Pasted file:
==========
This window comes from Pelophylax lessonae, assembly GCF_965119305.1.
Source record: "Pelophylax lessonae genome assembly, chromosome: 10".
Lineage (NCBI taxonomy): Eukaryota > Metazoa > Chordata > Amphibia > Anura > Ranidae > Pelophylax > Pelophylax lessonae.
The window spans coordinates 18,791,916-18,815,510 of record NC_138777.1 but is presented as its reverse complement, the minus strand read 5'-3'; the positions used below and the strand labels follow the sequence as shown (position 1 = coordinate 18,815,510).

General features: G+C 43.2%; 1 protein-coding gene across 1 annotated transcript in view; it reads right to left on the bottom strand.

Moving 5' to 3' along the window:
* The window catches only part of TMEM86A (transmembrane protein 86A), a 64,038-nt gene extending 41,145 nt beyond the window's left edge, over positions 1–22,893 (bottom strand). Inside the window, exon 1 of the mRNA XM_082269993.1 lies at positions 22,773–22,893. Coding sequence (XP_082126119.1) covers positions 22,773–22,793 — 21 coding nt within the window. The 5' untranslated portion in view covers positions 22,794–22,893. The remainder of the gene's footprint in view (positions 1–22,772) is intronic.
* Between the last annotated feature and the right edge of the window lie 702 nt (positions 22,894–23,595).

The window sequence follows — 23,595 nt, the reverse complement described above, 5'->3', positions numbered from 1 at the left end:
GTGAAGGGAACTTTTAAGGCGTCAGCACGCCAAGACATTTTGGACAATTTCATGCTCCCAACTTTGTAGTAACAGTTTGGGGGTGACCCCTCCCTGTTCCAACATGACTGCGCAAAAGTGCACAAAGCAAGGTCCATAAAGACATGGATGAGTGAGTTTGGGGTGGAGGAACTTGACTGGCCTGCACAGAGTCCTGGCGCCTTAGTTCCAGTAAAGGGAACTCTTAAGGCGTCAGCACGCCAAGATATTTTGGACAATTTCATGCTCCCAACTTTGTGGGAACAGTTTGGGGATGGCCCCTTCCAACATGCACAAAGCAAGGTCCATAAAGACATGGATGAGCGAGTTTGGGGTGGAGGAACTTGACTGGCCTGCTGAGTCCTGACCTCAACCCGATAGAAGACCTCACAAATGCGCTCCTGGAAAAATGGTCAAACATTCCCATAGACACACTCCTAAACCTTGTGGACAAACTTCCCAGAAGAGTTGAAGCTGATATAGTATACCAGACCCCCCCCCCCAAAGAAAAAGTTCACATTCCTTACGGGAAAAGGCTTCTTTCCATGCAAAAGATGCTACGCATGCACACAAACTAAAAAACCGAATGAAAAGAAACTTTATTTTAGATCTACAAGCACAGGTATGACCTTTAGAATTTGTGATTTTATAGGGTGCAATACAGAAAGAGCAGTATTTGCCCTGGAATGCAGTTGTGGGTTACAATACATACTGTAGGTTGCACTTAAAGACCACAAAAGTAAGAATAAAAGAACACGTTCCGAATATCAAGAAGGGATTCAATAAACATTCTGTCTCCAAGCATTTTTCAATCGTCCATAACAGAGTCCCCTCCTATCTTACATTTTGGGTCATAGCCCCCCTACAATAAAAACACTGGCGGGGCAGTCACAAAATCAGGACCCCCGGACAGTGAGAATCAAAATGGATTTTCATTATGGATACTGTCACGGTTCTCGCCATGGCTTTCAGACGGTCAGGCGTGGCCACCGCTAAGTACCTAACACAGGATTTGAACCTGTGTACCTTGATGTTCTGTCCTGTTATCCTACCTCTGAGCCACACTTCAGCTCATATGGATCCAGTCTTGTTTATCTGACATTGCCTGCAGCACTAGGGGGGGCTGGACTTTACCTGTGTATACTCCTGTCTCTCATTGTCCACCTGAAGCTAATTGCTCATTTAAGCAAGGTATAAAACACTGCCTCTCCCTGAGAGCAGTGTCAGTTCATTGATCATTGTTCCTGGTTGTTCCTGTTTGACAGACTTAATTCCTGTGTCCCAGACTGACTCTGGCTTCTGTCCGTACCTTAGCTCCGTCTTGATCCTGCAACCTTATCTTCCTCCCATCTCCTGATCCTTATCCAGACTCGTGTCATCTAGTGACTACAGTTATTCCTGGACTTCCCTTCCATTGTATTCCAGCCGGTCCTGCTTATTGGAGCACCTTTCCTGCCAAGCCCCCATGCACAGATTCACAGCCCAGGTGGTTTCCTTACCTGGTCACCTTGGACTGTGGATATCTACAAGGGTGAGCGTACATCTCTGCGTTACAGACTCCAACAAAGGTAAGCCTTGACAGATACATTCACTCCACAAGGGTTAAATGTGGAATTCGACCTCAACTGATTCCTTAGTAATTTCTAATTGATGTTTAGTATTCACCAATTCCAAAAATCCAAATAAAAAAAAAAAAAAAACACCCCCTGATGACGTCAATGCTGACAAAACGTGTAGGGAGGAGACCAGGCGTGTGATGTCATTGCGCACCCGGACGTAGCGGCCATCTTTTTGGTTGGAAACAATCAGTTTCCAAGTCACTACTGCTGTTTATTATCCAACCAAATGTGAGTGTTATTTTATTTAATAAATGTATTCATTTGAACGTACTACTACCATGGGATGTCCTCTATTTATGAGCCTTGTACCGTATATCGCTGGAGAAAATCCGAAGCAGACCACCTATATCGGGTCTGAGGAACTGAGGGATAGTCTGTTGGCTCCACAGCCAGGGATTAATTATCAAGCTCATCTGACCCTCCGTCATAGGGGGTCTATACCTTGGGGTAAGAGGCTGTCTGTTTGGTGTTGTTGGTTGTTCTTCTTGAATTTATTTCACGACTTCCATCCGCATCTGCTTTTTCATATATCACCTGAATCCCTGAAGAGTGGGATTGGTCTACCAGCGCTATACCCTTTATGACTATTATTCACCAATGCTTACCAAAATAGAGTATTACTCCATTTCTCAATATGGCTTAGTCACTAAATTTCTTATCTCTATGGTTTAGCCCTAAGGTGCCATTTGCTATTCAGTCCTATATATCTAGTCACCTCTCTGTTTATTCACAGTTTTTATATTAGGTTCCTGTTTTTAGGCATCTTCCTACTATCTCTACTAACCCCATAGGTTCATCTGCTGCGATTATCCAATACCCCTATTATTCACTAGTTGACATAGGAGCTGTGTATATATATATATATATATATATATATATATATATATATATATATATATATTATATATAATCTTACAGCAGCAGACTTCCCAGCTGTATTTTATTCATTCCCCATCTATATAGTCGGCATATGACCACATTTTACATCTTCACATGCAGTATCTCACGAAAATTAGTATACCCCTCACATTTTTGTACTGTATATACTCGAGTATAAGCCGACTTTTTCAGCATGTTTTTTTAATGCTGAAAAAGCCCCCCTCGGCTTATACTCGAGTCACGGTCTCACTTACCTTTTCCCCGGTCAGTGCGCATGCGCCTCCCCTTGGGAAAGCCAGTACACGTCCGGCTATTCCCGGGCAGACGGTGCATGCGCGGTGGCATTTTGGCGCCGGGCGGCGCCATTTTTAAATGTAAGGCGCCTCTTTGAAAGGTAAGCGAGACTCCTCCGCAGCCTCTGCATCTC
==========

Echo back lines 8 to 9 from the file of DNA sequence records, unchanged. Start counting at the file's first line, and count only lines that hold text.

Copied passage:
* Between the last annotated feature and the right edge of the window lie 702 nt (positions 22,894–23,595).

The window sequence follows — 23,595 nt, the reverse complement described above, 5'->3', positions numbered from 1 at the left end: